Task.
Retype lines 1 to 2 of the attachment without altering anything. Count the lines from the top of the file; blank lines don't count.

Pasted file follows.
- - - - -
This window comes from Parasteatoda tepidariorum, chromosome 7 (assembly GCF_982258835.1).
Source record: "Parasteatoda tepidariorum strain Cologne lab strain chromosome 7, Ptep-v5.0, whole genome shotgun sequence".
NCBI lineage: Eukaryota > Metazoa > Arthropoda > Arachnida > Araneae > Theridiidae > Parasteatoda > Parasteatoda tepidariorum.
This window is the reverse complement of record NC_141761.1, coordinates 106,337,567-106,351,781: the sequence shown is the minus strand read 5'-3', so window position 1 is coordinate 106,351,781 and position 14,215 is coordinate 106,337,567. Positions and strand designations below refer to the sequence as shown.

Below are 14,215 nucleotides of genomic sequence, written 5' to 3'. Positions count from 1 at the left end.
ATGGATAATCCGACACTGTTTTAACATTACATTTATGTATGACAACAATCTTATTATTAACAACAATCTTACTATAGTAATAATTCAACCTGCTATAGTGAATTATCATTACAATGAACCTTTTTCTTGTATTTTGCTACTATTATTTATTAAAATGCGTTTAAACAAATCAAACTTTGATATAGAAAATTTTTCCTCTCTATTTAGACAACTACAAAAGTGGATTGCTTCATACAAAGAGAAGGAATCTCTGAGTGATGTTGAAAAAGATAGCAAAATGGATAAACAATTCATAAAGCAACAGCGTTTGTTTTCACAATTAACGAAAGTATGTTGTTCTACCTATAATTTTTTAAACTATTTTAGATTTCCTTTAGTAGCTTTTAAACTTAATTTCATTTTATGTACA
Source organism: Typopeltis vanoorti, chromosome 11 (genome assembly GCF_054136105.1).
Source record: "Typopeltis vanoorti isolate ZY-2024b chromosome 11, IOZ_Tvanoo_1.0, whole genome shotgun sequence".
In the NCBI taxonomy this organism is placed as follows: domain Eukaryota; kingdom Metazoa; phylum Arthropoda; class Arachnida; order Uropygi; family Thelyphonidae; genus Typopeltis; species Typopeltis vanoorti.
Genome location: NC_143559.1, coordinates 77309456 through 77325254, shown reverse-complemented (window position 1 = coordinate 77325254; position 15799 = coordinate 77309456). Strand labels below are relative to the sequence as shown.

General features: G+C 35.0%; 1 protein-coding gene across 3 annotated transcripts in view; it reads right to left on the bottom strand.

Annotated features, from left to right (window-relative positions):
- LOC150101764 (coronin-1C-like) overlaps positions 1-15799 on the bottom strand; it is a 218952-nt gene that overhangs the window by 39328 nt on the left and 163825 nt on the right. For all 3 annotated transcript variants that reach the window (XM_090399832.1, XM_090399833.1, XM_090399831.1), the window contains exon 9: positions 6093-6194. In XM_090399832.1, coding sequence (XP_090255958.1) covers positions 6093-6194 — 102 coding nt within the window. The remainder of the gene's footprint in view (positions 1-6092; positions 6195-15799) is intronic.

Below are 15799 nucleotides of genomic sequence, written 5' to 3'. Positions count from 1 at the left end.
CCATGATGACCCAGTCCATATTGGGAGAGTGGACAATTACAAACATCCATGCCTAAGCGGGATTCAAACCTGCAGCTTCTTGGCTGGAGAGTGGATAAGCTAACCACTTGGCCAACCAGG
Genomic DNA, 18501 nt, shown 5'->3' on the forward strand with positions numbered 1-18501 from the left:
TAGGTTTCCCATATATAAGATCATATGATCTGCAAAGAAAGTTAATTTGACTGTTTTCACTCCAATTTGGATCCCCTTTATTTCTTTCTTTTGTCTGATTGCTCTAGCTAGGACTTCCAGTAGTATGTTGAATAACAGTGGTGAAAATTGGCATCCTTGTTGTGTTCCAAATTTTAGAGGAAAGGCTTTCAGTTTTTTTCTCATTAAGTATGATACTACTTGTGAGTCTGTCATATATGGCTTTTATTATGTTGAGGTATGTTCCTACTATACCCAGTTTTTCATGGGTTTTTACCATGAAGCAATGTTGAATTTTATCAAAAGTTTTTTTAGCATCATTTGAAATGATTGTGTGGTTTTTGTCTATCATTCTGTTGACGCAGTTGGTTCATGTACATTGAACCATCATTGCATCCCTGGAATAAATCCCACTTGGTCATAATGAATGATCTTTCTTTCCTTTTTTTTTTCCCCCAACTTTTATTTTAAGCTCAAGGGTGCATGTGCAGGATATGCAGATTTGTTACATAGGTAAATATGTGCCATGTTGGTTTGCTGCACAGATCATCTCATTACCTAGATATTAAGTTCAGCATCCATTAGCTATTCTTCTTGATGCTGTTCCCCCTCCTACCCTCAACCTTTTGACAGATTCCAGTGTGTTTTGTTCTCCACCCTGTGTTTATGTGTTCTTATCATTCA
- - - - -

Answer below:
This window comes from Parasteatoda tepidariorum, chromosome 7 (assembly GCF_982258835.1).
Source record: "Parasteatoda tepidariorum strain Cologne lab strain chromosome 7, Ptep-v5.0, whole genome shotgun sequence".